When Jose Perez moved to California and started at Mountain View High School midway through his freshman year, the adjustment was hard at first. Naturally introverted, adapting to a new environment and connecting with his peers took time.
Ultimately though, Perez said the move altered the course of his life for the better. He made new friends, got involved on campus, explored a passion for art and believed for the first time that college could be in his future.
“When I came to California, I guess everything just changed,” Perez said. “My whole ideals and ethic toward life changed moving here.”
Perez graduated last week and has been accepted to San Francisco State University, where he intends to start in the fall, pursuing his passion for film by majoring in cinema.
To get to the place he is now, a high school graduate looking ahead to his future in college, Perez has had to work through personal trials and hardship. When he was 2 years old, Perez’s father died and his mother raised him and his siblings as a single parent. She was then diagnosed with cancer, and when he was 13 years old, she too died.
His mother’s death deeply impacted Perez, damaging his mental health and causing him to turn inward on himself. Perez said he fell into a deep depression, struggled to trust others and started abusing drugs. Ultimately, though, he became determined that wasn’t the path he wanted to go down.
“I realized I’m done, I’m done. I don’t want to be like that anymore,” Perez said. “I can’t hide away from the pain, I need to face it head-on.”
A few years after their mother’s death, he and his younger brother moved from Texas to California to live with their aunt, hoping to find a better future.
Starting school at Mountain View High was a big change, but over time Perez said he found a group of friends and began to feel more comfortable. One of the biggest turning points came when his sophomore year chemistry teacher Kim Rogers suggested that he join Advancement Via Individual Determination (AVID).
AVID prepares motivated students, typically whose parents didn’t attend college, for higher education.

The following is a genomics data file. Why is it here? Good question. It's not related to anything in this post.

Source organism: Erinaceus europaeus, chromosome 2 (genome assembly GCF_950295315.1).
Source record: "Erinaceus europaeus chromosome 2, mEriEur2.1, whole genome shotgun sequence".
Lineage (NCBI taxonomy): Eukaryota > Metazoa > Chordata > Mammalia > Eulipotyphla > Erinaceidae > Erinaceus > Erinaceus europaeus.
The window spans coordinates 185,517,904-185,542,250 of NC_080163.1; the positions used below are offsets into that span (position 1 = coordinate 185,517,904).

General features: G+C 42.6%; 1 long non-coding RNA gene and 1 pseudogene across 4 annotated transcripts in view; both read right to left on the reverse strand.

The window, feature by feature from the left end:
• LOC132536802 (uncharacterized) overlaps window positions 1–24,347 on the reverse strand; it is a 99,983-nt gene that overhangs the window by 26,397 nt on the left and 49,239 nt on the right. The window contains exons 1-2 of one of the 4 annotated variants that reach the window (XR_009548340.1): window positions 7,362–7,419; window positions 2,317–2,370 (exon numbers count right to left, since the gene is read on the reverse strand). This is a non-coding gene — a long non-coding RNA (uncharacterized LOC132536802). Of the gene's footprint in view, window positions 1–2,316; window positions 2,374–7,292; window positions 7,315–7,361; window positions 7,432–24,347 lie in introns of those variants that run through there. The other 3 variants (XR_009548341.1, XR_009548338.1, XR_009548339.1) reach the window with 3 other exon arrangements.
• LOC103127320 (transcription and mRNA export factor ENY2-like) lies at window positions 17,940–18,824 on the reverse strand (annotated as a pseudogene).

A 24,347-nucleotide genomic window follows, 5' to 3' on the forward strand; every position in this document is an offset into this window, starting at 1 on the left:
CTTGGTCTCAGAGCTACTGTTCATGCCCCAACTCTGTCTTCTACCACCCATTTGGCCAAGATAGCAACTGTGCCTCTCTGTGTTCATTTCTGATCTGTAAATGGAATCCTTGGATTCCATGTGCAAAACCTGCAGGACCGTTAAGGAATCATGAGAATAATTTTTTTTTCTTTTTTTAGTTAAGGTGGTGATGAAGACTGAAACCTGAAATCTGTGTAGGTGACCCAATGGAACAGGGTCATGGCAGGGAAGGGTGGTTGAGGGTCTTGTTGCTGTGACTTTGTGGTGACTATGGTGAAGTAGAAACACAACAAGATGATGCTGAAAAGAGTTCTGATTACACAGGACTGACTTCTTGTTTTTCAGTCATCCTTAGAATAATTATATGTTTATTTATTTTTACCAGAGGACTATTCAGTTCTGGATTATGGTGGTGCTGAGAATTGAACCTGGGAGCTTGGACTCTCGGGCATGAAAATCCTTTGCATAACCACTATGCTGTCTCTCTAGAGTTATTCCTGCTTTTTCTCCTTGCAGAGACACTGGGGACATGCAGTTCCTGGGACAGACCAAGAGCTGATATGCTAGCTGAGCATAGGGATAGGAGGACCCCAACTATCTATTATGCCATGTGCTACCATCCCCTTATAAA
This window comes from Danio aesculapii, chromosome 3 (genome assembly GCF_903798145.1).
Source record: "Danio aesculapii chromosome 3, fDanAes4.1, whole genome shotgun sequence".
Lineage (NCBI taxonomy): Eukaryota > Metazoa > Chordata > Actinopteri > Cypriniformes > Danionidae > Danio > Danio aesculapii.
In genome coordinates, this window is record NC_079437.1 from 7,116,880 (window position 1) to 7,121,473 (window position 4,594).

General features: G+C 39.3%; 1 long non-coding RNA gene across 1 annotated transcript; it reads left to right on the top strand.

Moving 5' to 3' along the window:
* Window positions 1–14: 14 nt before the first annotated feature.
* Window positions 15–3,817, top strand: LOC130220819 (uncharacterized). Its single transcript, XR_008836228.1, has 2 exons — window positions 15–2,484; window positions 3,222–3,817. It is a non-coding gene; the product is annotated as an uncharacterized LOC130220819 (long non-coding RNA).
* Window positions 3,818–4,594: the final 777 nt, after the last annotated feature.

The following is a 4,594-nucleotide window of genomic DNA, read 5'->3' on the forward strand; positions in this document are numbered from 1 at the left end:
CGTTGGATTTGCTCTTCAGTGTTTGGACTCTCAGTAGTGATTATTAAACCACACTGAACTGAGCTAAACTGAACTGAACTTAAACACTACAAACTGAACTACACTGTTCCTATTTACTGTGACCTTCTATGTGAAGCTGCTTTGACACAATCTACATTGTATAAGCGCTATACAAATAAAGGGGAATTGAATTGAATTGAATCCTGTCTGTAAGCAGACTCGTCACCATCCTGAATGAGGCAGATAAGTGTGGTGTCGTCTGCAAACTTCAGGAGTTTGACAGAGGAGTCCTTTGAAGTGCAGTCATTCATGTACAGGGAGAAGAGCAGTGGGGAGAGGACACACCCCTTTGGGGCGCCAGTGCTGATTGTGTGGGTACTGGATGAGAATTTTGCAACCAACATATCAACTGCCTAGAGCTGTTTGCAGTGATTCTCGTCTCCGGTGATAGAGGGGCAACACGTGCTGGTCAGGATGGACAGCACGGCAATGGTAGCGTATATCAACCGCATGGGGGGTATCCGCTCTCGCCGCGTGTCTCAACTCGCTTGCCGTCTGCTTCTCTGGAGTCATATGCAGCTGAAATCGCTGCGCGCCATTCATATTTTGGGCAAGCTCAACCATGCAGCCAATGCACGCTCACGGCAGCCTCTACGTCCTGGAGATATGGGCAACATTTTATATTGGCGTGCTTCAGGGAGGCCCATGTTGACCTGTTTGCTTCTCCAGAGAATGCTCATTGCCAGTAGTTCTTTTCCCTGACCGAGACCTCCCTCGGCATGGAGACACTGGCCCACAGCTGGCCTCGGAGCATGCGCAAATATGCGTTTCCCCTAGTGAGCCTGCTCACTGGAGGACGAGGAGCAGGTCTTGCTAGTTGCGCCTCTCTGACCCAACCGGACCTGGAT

“After a few months of being in AVID, I realized this was going to help me so much,” Perez said. “Because literally without AVID, I really didn’t think I was going to apply to college.”
According to Perez, being part of the program made him believe that college was within reach and provided him the support, motivation and tools he needed to get there.
“If I ever felt down, I knew I had this group of people, family-like, that could support me and have my back,” Perez said.
At Mountain View High, Perez also began to explore his interest in art. In Rogers’ class, he would draw pictures on the white board at the end of the period for the next class to see.
“As they would walk in, they would just stop in their tracks and marvel at the things that Jose had drawn on the board,” Rogers said, calling him an “incredibly gifted artist.”
For Perez, his art is a way to express himself and process his emotions. Over the course of high school, Perez took various art classes, including a photography class junior year. At the time, he was having a tough time emotionally and would frequently take walks along the Stevens Creek Trail to clear his head, taking photos to express how he felt. One of his favorites is an image of his hand on a black fence, with the sunset framed in the background.
“At the time, I was caged inside this bad mentality,” Perez said. “I know there’s light at the end, so that’s what the sun represents. And the (fence) represents my mindset and my mental health. And the hand was me trying to find hope, reaching out to the sun.”
Perez said he’s passionate about mental health and reducing the stigma around it, putting substantial effort into working on his own wellness. Beyond himself, Perez has also worked to support those around him.
“The connections and bonds (between) people is something I’m very passionate about,” he said.
When a Mountain View High student killed himself last fall, the campus community was hit hard and Perez said he felt an obligation to do something. In the days after the death, Perez would spend his lunch break checking in on students and teachers, offering a hug when he saw someone crying, even if he didn’t know them.
“He’s just a very empathetic and very caring person,” Rogers said. “He senses hurt in others and is OK just letting people know that he sees that and that he’s there for them.”
Finding his passion
As someone who has long loved art, Perez decided to apply for Freestyle Academy of Communication Arts and Technology his senior year and was accepted. Freestyle is a program the district offers that allows students to spend part of each day taking specialized classes in multimedia art, including film, design, animation and digital media.
There, Perez discovered and fell in love with film editing, a passion he now hopes to turn into a career. What some might find tedious, Perez found deeply satisfying, loving the attention to detail required and the process of finding small ways to improve a video.
In addition to his normal schoolwork, AVID and Freestyle, Perez also has worked nearly full time throughout much of high school to help pay rent. That frequently meant doing homework late into the night. His senior year, Perez dropped a few classes that weren’t required for graduation or college to create enough space in his schedule to juggle both Freestyle and work.
Rogers said she’s been impressed by his ability to balance classes, Freestyle and his job. As he heads off to college, her hope for him is that somebody in the film or art world discovers his abilities and hires him.
“I want someone to recognize him and really see him and just give him that opportunity,” Rogers said. “It would be so nice if for once something just came easy.”